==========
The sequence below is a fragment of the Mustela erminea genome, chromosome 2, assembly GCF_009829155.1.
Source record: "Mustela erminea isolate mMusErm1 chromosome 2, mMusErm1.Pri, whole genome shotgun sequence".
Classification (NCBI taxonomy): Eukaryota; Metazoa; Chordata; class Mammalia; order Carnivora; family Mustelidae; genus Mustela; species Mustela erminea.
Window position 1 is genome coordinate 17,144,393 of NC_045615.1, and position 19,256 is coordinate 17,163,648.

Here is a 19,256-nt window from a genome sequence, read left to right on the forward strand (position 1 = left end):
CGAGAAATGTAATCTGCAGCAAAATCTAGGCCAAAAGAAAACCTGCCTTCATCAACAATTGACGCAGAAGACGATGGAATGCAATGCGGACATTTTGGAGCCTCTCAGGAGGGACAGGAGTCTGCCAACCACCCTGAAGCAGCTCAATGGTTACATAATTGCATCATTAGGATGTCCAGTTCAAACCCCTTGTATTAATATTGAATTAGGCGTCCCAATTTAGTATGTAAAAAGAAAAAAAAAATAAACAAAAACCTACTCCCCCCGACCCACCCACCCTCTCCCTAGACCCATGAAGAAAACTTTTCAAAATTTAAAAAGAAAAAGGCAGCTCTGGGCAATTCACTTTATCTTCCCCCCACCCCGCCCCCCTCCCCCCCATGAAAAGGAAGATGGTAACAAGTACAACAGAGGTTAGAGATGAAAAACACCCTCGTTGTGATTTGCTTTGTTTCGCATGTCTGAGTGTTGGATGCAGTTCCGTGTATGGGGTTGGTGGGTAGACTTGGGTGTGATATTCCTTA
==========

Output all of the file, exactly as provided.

The sequence below is a fragment of the Mustela erminea genome, chromosome 2, assembly GCF_009829155.1.
Source record: "Mustela erminea isolate mMusErm1 chromosome 2, mMusErm1.Pri, whole genome shotgun sequence".
Classification (NCBI taxonomy): Eukaryota; Metazoa; Chordata; class Mammalia; order Carnivora; family Mustelidae; genus Mustela; species Mustela erminea.
Window position 1 is genome coordinate 17,144,393 of NC_045615.1, and position 19,256 is coordinate 17,163,648.

Here is a 19,256-nt window from a genome sequence, read left to right on the forward strand (position 1 = left end):
CGAGAAATGTAATCTGCAGCAAAATCTAGGCCAAAAGAAAACCTGCCTTCATCAACAATTGACGCAGAAGACGATGGAATGCAATGCGGACATTTTGGAGCCTCTCAGGAGGGACAGGAGTCTGCCAACCACCCTGAAGCAGCTCAATGGTTACATAATTGCATCATTAGGATGTCCAGTTCAAACCCCTTGTATTAATATTGAATTAGGCGTCCCAATTTAGTATGTAAAAAGAAAAAAAAAATAAACAAAAACCTACTCCCCCCGACCCACCCACCCTCTCCCTAGACCCATGAAGAAAACTTTTCAAAATTTAAAAAGAAAAAGGCAGCTCTGGGCAATTCACTTTATCTTCCCCCCACCCCGCCCCCCTCCCCCCCATGAAAAGGAAGATGGTAACAAGTACAACAGAGGTTAGAGATGAAAAACACCCTCGTTGTGATTTGCTTTGTTTCGCATGTCTGAGTGTTGGATGCAGTTCCGTGTATGGGGTTGGTGGGTAGACTTGGGTGTGATATTCCTTA